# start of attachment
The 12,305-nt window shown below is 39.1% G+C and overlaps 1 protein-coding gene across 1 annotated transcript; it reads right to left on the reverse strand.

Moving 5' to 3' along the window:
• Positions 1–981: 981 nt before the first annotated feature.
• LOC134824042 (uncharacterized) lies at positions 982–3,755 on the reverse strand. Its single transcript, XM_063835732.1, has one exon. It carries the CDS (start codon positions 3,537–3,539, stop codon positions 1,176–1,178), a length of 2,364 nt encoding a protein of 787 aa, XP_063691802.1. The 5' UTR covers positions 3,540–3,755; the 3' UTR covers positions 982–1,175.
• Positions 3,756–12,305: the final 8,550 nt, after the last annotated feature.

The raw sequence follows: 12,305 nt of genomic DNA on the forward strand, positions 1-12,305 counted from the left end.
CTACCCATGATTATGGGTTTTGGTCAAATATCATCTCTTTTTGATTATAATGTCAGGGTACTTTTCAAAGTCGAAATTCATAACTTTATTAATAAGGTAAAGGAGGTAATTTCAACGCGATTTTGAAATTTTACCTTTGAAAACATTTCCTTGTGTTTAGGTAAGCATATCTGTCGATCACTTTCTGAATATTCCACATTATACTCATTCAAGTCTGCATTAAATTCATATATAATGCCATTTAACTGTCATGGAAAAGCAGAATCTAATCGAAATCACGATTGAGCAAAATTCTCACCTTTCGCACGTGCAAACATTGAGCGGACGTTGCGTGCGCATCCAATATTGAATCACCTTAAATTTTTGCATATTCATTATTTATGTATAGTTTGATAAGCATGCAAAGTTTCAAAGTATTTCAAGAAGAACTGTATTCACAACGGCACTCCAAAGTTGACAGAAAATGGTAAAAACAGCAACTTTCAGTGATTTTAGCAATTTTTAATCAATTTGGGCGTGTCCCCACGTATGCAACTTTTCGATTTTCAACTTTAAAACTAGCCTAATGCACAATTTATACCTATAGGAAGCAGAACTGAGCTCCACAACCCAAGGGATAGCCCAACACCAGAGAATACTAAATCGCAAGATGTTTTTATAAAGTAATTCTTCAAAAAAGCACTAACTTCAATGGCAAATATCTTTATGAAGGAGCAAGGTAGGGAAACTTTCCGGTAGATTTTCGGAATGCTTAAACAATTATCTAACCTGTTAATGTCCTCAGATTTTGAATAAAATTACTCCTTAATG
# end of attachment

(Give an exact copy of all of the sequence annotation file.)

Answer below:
The 12,305-nt window shown below is 39.1% G+C and overlaps 1 protein-coding gene across 1 annotated transcript; it reads right to left on the reverse strand.

Moving 5' to 3' along the window:
• Positions 1–981: 981 nt before the first annotated feature.
• LOC134824042 (uncharacterized) lies at positions 982–3,755 on the reverse strand. Its single transcript, XM_063835732.1, has one exon. It carries the CDS (start codon positions 3,537–3,539, stop codon positions 1,176–1,178), a length of 2,364 nt encoding a protein of 787 aa, XP_063691802.1. The 5' UTR covers positions 3,540–3,755; the 3' UTR covers positions 982–1,175.
• Positions 3,756–12,305: the final 8,550 nt, after the last annotated feature.

The raw sequence follows: 12,305 nt of genomic DNA on the forward strand, positions 1-12,305 counted from the left end.
CTACCCATGATTATGGGTTTTGGTCAAATATCATCTCTTTTTGATTATAATGTCAGGGTACTTTTCAAAGTCGAAATTCATAACTTTATTAATAAGGTAAAGGAGGTAATTTCAACGCGATTTTGAAATTTTACCTTTGAAAACATTTCCTTGTGTTTAGGTAAGCATATCTGTCGATCACTTTCTGAATATTCCACATTATACTCATTCAAGTCTGCATTAAATTCATATATAATGCCATTTAACTGTCATGGAAAAGCAGAATCTAATCGAAATCACGATTGAGCAAAATTCTCACCTTTCGCACGTGCAAACATTGAGCGGACGTTGCGTGCGCATCCAATATTGAATCACCTTAAATTTTTGCATATTCATTATTTATGTATAGTTTGATAAGCATGCAAAGTTTCAAAGTATTTCAAGAAGAACTGTATTCACAACGGCACTCCAAAGTTGACAGAAAATGGTAAAAACAGCAACTTTCAGTGATTTTAGCAATTTTTAATCAATTTGGGCGTGTCCCCACGTATGCAACTTTTCGATTTTCAACTTTAAAACTAGCCTAATGCACAATTTATACCTATAGGAAGCAGAACTGAGCTCCACAACCCAAGGGATAGCCCAACACCAGAGAATACTAAATCGCAAGATGTTTTTATAAAGTAATTCTTCAAAAAAGCACTAACTTCAATGGCAAATATCTTTATGAAGGAGCAAGGTAGGGAAACTTTCCGGTAGATTTTCGGAATGCTTAAACAATTATCTAACCTGTTAATGTCCTCAGATTTTGAATAAAATTACTCCTTAATG